Gil Scott-Heron passed away today. He was a poet, songwriter, orator and author sharing record labels if not actual records with American giants like Ron Carter, Bernard Purdie, Bruce Springsteen and Blackalicious. He celebrated the 39th anniversary of “Whitey On The Moon” during the 40th anniversary of the Apollo 11 landing. He spoke to Dan Collins in October 2009.
May 27th, 2011 · 1 Comment
November 29th, 2010 · No Comments
Inspired by Daedelus (who led him to the Anticon label), Baths is a part of the new electro movement; instead of creating “club bangers,” Wiesenfeld uses his knowledge of classical and contemporary music to create thoughtful electro that fits somewhere in between dub-step and indie.
October 8th, 2010 · 2 Comments
Teenage Fanclub make pop songs like Big Star but make them faster and lasted longer, and their newest Shadows is out now on Merge. They speak now before returning to America and display respectable capability for details on rock ghosts and rock genitals. This interview by Chris Ziegler.
February 19th, 2010 · 3 Comments
Harlem moved from one “cockroach town apartment” to another, city to city, settling in Austin, until somebody at Matador finally said, “This band rocks—let’s give them a record deal.” This interview by Daiana Feuer.
December 4th, 2009 · 3 Comments
Austin-based Woven Bones are the next installment of dark lo-fi weirdo rock to be introduced into L.A. Bandleader Andy Burr (vocals/guitar) talks to L.A. RECORD about melting faces, being buried with a Velvet Underground record and turning heartache and anguish into rock ‘n’ roll. This interview by Camella Lobo.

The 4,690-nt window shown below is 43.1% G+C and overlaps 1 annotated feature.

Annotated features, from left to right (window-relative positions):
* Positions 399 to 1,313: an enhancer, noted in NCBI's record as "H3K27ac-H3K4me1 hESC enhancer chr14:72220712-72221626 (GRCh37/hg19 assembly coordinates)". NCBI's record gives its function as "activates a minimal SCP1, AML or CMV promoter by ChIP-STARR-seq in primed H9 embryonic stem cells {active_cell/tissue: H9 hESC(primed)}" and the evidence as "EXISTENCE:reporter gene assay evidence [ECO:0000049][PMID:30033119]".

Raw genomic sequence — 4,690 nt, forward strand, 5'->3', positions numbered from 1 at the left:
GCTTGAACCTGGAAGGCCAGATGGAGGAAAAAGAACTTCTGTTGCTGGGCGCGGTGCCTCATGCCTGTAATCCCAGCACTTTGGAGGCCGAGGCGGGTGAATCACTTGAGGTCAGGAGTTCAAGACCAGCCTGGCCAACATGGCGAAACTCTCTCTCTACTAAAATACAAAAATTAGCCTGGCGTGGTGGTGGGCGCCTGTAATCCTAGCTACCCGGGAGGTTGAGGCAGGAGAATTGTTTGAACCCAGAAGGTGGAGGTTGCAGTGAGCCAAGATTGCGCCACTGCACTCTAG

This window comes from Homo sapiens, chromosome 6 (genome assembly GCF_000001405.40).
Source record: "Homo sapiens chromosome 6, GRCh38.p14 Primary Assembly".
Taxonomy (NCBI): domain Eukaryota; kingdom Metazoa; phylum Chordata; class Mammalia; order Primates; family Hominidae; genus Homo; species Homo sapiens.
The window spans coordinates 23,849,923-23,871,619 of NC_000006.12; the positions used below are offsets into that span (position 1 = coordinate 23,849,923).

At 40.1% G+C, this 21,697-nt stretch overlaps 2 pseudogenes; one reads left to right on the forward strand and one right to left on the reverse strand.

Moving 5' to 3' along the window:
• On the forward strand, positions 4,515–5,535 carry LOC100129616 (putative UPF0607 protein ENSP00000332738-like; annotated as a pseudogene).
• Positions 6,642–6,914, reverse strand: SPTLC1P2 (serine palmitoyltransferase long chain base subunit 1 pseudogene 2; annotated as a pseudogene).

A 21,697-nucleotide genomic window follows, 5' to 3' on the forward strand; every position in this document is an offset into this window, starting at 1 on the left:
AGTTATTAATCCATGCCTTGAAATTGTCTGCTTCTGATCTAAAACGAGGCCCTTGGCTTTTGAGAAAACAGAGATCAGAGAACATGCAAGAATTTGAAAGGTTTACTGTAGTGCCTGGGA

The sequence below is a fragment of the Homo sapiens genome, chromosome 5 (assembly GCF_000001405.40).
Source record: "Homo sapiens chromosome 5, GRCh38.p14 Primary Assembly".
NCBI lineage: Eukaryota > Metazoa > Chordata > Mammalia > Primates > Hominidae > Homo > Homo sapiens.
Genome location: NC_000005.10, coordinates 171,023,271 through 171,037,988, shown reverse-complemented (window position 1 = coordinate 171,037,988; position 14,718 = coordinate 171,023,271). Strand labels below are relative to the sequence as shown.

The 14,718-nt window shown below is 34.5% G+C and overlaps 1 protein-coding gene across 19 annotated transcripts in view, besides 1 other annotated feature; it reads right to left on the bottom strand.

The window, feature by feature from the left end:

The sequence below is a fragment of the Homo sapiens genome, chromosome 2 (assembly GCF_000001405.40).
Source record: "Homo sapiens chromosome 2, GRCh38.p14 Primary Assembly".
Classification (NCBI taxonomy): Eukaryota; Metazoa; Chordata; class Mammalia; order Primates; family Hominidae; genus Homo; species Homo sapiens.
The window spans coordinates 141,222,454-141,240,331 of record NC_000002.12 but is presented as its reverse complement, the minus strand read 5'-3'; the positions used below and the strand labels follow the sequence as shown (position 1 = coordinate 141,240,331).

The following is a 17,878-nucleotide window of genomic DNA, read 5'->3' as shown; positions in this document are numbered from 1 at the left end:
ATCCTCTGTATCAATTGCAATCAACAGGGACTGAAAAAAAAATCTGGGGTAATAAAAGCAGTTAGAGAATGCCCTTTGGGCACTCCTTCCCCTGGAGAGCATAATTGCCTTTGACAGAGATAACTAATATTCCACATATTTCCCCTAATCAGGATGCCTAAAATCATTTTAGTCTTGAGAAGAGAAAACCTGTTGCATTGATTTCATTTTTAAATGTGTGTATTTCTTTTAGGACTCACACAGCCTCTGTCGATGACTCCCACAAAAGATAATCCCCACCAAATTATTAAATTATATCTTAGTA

September 23rd, 2009 · No Comments
Fans of Prayer of Death should understand that The Entrance Band sounds quite different, occasionally flirting so closely with alt-rock sonic textures that the band’s voice becomes a little less distinctive. Blakeslee is making a conscious effort to explore new directions with this band, whether fans of Prayer of Death agree with it or not, and who can blame him? The Entrance Band will definitely give second thoughts to those fans who painted Blakeslee as a morbid death rocker. But there are times when it’s hard not to miss a little of the menace and danger of Prayer of Death, even as you wish the band all the creative freedom in the world. Sometimes it’s a kick to get spooky, and this album is more groovy than gruesome.
June 13th, 2009 · No Comments
Sharon Jones is the sparking turbine powering most of the best new funk records from the Daptone camp. She speaks now moments after returning from the hospital to comfort a sick relative, but wouldn’t consider postponing the interview even for a few minutes. This interview by Chris Ziegler.